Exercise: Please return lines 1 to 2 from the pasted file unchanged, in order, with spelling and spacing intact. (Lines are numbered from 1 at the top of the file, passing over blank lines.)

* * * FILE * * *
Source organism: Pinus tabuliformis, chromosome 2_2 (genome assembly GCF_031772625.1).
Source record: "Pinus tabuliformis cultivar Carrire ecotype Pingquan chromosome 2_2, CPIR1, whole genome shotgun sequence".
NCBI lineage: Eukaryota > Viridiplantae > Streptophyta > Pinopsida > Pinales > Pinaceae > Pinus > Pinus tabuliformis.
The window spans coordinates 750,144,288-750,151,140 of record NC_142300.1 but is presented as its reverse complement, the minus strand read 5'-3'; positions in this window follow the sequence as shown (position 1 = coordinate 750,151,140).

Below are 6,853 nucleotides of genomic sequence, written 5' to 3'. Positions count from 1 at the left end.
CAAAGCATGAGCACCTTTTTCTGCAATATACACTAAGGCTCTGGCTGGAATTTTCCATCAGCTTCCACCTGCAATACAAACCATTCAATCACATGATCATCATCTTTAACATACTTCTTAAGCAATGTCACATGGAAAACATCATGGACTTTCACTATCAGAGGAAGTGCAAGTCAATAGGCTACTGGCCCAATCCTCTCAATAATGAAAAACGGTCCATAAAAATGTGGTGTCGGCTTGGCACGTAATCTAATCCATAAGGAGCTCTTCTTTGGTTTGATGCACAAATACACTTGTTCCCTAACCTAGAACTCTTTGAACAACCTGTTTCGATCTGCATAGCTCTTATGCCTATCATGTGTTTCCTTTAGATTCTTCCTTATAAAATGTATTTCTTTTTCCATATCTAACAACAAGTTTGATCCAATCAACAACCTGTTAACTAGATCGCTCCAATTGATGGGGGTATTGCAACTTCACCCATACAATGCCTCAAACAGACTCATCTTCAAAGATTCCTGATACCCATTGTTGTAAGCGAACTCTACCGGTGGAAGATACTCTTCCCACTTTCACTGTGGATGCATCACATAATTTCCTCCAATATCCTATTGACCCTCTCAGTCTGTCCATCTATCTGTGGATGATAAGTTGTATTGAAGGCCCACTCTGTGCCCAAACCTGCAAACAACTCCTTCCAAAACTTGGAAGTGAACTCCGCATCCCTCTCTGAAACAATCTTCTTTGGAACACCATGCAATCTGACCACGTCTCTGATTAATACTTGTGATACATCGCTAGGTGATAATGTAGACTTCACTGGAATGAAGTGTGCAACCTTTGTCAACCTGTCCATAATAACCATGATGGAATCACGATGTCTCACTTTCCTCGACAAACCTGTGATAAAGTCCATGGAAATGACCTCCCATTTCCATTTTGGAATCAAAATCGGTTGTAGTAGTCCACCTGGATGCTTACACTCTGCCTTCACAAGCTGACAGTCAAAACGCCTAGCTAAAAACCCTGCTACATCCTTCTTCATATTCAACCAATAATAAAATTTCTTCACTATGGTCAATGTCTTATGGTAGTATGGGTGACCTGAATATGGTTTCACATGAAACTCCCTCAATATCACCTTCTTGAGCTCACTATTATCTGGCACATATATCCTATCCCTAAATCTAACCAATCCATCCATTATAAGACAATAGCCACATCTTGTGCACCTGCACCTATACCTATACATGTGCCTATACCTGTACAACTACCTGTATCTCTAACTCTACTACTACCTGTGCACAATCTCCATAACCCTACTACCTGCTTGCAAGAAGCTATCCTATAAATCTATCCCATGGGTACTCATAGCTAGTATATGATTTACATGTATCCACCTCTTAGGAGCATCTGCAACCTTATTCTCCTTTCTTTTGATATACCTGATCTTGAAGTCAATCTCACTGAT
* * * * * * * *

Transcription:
Source organism: Pinus tabuliformis, chromosome 2_2 (genome assembly GCF_031772625.1).
Source record: "Pinus tabuliformis cultivar Carrire ecotype Pingquan chromosome 2_2, CPIR1, whole genome shotgun sequence".